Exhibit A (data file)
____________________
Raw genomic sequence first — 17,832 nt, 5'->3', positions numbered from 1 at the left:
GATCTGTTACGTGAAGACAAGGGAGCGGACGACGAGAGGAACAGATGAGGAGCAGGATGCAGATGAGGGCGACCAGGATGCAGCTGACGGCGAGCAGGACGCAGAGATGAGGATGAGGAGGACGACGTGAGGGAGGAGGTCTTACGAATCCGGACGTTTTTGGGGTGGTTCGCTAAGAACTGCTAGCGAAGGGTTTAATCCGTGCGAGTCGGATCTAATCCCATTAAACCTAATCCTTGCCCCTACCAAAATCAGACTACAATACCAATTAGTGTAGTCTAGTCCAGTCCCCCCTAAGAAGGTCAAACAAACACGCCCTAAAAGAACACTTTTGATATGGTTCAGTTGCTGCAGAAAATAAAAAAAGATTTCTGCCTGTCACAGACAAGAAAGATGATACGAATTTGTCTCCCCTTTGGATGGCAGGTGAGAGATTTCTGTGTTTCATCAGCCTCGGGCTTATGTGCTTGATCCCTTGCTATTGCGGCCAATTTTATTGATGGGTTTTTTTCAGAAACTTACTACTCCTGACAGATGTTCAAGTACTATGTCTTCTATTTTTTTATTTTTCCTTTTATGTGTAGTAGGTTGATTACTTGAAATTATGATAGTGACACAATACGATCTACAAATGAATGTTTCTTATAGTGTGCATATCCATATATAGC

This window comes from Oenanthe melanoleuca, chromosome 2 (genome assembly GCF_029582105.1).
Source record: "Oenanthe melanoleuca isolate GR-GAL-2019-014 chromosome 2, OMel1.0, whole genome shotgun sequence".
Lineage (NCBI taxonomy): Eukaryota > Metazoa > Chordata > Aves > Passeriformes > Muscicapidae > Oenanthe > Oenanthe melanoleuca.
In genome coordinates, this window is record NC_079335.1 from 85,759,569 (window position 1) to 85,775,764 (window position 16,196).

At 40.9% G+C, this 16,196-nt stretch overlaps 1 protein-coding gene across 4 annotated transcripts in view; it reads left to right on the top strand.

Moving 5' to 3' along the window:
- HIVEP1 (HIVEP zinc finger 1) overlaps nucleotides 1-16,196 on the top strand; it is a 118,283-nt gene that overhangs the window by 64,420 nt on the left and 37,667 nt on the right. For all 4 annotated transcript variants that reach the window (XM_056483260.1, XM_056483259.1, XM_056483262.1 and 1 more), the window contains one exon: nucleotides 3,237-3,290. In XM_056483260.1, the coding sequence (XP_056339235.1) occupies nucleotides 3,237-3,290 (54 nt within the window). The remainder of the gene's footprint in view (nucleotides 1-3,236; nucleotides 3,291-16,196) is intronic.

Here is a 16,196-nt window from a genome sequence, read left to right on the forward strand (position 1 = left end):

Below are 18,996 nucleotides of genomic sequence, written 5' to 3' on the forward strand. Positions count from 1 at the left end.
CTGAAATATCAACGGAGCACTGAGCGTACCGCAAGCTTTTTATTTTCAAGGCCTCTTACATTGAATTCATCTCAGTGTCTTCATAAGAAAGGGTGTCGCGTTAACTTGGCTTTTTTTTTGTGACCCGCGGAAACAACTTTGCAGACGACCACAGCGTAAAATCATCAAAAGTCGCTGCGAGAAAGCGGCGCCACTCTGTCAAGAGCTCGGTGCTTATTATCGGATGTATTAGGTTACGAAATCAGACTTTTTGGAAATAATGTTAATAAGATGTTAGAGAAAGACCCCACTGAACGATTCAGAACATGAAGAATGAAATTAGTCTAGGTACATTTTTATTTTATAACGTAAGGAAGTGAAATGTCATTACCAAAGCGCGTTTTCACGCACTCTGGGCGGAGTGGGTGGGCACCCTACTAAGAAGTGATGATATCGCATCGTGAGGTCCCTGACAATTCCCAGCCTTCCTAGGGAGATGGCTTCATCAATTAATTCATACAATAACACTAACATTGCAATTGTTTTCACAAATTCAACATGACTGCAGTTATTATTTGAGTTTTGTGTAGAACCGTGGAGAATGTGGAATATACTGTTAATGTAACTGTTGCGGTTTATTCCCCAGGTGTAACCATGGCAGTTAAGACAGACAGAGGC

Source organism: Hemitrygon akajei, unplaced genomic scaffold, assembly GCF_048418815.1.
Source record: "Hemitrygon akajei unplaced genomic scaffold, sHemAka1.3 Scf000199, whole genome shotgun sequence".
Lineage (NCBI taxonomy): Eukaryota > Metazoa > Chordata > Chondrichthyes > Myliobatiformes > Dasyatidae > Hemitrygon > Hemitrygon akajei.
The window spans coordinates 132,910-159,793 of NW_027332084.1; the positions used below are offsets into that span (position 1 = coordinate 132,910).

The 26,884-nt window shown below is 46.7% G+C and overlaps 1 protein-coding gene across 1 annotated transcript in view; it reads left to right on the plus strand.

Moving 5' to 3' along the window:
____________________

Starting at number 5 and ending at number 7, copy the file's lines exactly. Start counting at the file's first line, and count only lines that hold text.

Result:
Lineage (NCBI taxonomy): Eukaryota > Metazoa > Chordata > Aves > Passeriformes > Muscicapidae > Oenanthe > Oenanthe melanoleuca.
In genome coordinates, this window is record NC_079335.1 from 85,759,569 (window position 1) to 85,775,764 (window position 16,196).

At 40.9% G+C, this 16,196-nt stretch overlaps 1 protein-coding gene across 4 annotated transcripts in view; it reads left to right on the top strand.